Determining Occurrence status level

I see Corvus cornix all the time in Estonia. I literally have 30 of them sitting behind my house most of the time. Is that enough evidence to go to the Estonia place page and set occurrence to “common”, or does that require more scientific methods of determination?

More generally, how is the level supposed to be determined? I didn’t find documentation for it (but I might have missed something).


I think sure it’s enough if the species occurs everywhere/almost everywhere in the country (in right habitats) to call it common. I’d say that the only part that gives birth to questions is uncommon/irregular, but as one is closer to common for me it’s just something that lives there but you don’t find it every day while irregular can be applied to species shown for some years only or migrating species that sometimes seen but not too often. For exampe this fall we had White-winged Crossbills in Moscow, they just come here for winter, so I’d call that abundance irregular. Harder to say for rare species that always live at the spot. The system of grades seems not ideal.
A few people use place lists and even fewer set up occurances for most of species. =(

Since there are 55 RG observations for Estonia at the moment, and the mapping shows them as widespread, and in the virtual centre of its range geographically, I’d say it warrants at least “present”, and I’ve marked it as such. I’m not sure how you’d determine commonality, either. Someone who knows more about birds generally may be able to answer that.

I don’t believe there is any documentation or guidance for the Occurrence Status Level choices. So for now the choices like common, uncommon, and irregular are subjective labels of convenience. Since any user can change them at will, I’m not sure I would put a lot of work into curating them for a place, unless it is a special community place or checklist that I created for my own use.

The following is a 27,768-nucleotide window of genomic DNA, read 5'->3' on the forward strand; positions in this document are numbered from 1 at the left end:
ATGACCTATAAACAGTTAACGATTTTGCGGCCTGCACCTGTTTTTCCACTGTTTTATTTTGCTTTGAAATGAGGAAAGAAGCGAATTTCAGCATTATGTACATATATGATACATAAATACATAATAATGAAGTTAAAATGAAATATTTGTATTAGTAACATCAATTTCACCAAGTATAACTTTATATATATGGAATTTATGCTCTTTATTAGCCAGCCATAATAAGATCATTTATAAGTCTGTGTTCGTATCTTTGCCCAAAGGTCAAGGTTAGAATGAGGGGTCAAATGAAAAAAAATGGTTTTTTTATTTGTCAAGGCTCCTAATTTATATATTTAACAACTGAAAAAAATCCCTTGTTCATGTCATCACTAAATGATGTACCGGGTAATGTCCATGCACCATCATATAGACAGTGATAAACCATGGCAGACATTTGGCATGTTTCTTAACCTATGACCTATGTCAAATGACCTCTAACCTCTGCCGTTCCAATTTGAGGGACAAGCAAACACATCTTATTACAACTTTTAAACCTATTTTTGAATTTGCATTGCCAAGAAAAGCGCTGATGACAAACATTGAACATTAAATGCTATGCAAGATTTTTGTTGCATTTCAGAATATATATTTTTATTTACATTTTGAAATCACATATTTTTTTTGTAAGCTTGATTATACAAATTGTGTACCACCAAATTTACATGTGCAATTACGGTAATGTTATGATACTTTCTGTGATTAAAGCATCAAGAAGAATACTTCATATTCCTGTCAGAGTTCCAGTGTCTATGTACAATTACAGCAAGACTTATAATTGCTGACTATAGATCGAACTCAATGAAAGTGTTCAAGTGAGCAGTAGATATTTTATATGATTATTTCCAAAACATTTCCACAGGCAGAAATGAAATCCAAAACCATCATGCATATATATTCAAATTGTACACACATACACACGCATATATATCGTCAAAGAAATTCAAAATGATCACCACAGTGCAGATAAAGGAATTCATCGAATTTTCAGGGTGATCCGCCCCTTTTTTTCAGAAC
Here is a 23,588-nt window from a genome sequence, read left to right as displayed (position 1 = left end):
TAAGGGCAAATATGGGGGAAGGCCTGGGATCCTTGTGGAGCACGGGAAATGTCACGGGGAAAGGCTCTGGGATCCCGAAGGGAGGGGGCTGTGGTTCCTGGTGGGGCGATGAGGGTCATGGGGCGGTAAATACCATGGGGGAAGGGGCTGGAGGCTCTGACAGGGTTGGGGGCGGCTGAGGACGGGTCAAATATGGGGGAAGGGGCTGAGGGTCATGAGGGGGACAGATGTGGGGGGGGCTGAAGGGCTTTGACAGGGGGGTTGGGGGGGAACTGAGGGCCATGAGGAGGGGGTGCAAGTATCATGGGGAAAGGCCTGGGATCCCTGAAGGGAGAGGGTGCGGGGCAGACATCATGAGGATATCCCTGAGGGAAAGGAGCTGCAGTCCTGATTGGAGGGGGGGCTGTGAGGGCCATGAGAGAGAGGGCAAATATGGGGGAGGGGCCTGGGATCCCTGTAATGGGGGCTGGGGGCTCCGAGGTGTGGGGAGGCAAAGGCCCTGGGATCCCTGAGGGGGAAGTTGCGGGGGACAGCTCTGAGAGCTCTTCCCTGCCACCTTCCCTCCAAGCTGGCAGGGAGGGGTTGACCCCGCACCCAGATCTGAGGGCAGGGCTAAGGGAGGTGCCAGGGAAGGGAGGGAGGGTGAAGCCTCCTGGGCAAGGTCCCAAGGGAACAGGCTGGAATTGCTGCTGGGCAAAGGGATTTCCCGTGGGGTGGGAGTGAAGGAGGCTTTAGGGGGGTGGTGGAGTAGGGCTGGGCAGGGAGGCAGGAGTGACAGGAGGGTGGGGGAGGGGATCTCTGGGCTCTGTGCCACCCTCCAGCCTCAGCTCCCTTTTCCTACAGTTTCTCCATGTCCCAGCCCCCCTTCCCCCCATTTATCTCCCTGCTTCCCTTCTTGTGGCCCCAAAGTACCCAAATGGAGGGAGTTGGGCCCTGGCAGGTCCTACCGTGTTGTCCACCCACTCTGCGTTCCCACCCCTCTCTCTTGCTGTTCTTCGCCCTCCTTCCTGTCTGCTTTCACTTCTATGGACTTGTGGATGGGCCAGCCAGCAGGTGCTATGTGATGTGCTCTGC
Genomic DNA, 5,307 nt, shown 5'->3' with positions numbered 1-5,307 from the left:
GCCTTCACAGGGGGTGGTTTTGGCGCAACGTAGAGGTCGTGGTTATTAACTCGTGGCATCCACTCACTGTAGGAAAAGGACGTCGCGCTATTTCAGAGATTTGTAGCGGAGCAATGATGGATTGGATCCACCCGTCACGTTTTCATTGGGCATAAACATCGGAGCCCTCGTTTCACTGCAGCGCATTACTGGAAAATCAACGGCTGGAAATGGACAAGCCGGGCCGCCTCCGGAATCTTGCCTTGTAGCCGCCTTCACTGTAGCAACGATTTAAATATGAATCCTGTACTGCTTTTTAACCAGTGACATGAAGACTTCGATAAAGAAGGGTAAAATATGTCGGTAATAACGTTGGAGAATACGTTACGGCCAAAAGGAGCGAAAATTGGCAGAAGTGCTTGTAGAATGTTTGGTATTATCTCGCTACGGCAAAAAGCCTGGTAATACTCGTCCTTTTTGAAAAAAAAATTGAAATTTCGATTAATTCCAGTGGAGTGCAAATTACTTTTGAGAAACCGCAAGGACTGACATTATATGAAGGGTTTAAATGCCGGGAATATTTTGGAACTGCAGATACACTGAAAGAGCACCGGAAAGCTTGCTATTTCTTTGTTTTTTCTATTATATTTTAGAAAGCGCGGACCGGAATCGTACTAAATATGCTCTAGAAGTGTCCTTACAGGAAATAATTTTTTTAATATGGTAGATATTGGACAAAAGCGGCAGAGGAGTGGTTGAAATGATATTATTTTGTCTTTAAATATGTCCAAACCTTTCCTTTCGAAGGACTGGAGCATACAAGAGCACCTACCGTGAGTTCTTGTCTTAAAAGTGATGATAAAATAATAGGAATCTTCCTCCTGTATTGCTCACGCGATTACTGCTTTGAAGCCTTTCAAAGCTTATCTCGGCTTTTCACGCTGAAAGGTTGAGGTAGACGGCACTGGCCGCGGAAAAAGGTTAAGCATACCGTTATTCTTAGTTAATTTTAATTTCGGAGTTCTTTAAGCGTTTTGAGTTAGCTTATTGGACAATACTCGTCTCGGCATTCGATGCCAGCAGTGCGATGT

Edit: apologies @kitty12, I meant that to be a reply to the whole topic, not specifically to your post :man_facepalming:


No worries @jdmore. I read it as a continuation of the conversation.
I usually just go with “present” if there’s one or more RG observations in a particular geographic region.

I’m no expert, but I don’t think it’s so simple… for instance, organisms with high mobility might end up far out of their natural range once in a long time, eg a single bird blown away by a storm. So unless there is some corroborating evidence, like a relevant range map or multiple Observations over a period of time, you may want to wait on that.

I think that is probably one of the intents of the “irregular” category.


Even irregular is not granular enough for birds. Many bird checklists define irregular and unexpected/accidental as 2 different things. Black-throated Grey Warbler is irregular in Ontario. Consistently it is seen in very low numbers (typically less than 5 per year) in the province. Swainson’s Warbler is accidental and considered unexpected.

1 Like

This topic was automatically closed 60 days after the last reply. New replies are no longer allowed.